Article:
In this article, we will learn about Response Messages in HTTP.
Table of Contents
Let’s begin with a common HTTP response message illustration,
HTTP/1.1 200 OK Connection: close Date: Fri, 15 Jul 2022 15: 44 : 04 GMT Server: Apache/2.2.3 (CentOS) Last-Modified: Fri, 15 Jul 2022 15:11:03 GMT Content-Length: 6821 Content-Type: text/html [The object that was requested]
It consists of three parts: an initial status line, some header lines and an entity body.
The HTTP version appears first in HTTP response status lines.
- The client is then informed via the status code whether the request was successful or unsuccessful.
- There are several different status codes,
- 1xx codes are in the informational category
- 2xx codes are in the success category
- 3xx codes are for redirection
- 4xx is client error
- 5xx is server error
Here is a summary of several prevalent status codes along with what they mean,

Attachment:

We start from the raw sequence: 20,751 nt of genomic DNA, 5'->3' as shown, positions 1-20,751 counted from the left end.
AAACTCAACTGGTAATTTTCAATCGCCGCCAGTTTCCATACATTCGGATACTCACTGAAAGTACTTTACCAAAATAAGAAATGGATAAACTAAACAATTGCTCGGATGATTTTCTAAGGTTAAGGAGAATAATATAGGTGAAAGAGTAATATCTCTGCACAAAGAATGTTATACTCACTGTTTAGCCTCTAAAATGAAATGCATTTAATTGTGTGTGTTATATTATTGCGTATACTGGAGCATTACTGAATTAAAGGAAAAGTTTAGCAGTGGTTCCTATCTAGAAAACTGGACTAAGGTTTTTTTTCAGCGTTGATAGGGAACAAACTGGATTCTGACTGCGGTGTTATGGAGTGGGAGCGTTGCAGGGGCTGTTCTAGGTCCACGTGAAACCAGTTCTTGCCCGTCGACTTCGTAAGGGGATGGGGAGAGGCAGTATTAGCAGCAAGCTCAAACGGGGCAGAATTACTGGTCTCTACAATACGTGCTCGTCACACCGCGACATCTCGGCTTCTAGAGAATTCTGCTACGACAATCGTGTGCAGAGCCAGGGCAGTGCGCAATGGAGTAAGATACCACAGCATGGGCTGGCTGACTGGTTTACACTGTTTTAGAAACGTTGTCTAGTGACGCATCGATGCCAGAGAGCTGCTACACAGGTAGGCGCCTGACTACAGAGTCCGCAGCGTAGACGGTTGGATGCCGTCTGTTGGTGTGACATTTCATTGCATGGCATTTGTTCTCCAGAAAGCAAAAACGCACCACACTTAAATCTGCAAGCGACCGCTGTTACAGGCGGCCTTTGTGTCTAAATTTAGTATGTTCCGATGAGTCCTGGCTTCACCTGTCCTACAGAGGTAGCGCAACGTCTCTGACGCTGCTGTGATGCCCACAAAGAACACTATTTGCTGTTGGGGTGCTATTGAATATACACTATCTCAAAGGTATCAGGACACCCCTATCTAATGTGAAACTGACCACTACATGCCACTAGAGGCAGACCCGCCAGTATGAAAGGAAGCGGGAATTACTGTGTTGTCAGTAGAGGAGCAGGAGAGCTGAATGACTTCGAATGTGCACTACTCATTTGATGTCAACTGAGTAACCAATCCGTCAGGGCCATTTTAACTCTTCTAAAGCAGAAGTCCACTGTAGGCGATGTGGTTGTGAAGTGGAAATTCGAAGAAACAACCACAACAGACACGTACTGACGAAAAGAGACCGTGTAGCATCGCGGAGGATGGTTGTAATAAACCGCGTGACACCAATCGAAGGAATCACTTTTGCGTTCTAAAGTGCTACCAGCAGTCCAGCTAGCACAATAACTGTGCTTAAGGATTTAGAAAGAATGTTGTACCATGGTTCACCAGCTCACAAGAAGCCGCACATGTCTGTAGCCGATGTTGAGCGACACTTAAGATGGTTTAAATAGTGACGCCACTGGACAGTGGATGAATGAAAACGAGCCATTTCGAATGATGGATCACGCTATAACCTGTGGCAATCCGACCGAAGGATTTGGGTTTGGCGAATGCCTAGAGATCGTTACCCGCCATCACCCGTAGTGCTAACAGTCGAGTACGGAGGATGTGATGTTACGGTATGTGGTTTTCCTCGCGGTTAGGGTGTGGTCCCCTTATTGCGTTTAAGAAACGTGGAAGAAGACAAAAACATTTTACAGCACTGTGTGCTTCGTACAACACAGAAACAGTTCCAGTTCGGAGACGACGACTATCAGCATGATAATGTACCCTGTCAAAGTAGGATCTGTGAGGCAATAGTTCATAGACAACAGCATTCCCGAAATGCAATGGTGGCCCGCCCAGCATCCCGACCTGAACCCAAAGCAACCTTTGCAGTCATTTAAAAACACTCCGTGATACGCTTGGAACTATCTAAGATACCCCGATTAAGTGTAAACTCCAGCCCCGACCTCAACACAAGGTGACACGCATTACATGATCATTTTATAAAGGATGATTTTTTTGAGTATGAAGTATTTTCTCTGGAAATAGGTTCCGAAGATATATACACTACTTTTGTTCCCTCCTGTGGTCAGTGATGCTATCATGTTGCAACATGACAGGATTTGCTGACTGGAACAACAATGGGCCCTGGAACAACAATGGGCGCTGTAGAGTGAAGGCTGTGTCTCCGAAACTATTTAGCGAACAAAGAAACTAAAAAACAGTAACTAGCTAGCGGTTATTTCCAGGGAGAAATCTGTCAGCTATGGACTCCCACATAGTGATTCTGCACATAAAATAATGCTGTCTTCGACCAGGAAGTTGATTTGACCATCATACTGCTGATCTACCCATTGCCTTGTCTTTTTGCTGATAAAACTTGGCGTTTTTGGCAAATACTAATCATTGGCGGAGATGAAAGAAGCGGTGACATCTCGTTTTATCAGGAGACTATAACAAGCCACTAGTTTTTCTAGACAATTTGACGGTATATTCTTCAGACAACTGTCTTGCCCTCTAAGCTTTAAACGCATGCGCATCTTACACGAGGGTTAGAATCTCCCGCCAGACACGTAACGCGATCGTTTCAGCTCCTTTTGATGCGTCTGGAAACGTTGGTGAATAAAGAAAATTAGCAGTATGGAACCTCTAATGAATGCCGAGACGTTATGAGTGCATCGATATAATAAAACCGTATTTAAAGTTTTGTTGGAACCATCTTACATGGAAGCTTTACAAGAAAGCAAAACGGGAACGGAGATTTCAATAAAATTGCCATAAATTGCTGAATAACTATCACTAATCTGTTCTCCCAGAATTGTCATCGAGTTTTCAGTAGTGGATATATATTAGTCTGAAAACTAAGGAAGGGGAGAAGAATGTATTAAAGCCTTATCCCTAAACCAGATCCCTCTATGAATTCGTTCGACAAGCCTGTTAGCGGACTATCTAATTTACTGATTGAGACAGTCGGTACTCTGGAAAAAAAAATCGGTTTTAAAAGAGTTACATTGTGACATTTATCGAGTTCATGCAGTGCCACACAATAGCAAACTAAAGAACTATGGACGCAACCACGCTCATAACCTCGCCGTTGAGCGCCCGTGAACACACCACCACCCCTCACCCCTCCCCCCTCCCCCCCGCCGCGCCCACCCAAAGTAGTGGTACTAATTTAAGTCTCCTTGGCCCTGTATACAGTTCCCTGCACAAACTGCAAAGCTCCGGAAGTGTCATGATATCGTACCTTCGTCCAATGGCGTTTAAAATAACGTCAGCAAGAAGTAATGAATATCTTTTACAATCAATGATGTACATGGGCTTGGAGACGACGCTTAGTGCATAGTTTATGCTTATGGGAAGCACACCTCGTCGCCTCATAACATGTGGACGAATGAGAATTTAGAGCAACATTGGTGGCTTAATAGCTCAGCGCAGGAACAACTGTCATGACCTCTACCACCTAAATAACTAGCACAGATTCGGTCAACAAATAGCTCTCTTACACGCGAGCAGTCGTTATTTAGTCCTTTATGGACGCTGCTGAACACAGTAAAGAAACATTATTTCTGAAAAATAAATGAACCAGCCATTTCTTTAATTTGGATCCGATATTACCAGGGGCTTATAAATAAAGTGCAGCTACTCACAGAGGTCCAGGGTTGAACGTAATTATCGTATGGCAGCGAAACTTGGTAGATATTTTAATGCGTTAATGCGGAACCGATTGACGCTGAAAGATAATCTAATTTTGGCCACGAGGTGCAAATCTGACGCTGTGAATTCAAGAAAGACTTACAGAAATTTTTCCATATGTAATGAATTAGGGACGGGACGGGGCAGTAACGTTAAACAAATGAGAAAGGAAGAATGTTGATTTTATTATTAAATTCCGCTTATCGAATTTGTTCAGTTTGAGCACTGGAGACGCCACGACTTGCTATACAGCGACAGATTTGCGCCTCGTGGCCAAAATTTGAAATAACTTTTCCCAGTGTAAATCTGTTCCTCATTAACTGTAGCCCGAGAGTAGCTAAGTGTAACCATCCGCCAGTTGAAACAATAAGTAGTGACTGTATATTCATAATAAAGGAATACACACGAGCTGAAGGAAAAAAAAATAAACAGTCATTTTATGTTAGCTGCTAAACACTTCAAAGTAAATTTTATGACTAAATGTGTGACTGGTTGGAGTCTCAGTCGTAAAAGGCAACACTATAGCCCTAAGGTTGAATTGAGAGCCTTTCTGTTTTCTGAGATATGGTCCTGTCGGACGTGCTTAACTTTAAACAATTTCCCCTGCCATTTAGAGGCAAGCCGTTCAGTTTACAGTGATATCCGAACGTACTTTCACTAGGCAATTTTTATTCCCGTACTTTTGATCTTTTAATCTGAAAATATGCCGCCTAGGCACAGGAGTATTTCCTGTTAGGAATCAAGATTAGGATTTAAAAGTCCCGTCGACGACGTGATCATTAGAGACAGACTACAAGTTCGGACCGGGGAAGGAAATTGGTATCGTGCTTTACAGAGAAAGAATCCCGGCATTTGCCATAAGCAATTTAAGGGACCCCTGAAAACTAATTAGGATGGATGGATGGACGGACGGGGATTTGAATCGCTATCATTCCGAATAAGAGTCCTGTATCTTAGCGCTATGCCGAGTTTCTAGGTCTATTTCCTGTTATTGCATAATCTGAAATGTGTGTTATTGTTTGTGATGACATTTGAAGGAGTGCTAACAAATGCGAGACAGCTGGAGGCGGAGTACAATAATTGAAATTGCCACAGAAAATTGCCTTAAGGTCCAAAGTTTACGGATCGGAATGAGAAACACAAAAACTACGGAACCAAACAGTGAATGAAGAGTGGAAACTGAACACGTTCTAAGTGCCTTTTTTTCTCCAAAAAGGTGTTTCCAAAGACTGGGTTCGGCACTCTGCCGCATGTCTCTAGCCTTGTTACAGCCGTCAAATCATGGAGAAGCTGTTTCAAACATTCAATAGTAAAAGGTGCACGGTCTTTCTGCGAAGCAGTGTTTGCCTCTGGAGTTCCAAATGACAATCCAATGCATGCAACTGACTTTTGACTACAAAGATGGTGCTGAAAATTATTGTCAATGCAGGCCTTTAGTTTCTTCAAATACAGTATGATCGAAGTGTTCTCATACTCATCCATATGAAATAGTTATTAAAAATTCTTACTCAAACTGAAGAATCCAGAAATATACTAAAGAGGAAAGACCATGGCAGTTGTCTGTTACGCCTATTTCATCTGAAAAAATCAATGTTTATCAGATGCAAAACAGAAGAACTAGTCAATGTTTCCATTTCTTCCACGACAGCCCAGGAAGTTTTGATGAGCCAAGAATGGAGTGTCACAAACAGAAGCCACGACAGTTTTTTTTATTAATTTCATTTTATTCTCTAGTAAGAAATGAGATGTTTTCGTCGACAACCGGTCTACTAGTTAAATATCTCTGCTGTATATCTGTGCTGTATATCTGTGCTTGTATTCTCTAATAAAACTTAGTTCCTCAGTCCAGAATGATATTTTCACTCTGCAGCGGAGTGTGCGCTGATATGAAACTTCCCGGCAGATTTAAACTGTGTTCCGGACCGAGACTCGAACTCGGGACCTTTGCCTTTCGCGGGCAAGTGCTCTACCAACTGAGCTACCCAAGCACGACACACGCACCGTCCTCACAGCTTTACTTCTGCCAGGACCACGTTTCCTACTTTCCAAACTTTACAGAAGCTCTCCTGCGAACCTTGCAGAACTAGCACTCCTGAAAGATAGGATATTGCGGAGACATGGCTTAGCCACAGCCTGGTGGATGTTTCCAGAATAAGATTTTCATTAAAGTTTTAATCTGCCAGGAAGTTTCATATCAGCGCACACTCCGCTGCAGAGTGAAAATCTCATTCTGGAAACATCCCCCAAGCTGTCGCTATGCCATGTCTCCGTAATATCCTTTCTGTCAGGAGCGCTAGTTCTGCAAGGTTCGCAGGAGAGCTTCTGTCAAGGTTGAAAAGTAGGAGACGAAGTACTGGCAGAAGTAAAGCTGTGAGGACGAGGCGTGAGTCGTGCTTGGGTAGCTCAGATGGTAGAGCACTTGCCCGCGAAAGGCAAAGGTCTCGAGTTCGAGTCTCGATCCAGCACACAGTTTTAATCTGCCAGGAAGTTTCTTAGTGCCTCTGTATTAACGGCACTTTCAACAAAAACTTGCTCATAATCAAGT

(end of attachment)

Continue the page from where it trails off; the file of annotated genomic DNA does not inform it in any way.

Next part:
200 OK: The outcome is included in the return message because the request was successful.
404 File Not Found: The server does not have the requested object.
400 Bad Request: The request’s format was such that the server was unable to understand it, according to a general error code.
500 HTTP Internal Server Error: The server encountered an unexpected fault, which prevented the request from being fulfilled.
505 HTTP Version Not Supported: The server does not support the specified HTTP version.
For a complete list, see to pages 39 and 40 of RFC 2616.
Let’s understand the header lines,
- Connection type: Indicates that the server will stop the TCP connection after sending the response in this instance.
- Date: The date when the response was produced.
- Server: Provides information about the server’s software that produced the message. In this instance, it’s Apache.
- Last-Modified: The most recent modification date of the object being transmitted.
- Content-Length: The size of the object being sent in 8-bit bytes.
- Content-Type: Content type. The type of the file is decided by this header and not by the file extension of the object.
The requested file is included in the response’s body.
How HTTP Headers Are Selected
Last but not least, you probably want to know how browsers choose which HTTP headers to include in requests and how servers choose which headers to deliver in responses. That is dependent on a complicated combination of elements including the browser, user settings, and goods.
This all covers the Response Messages in HTTP that one should know about.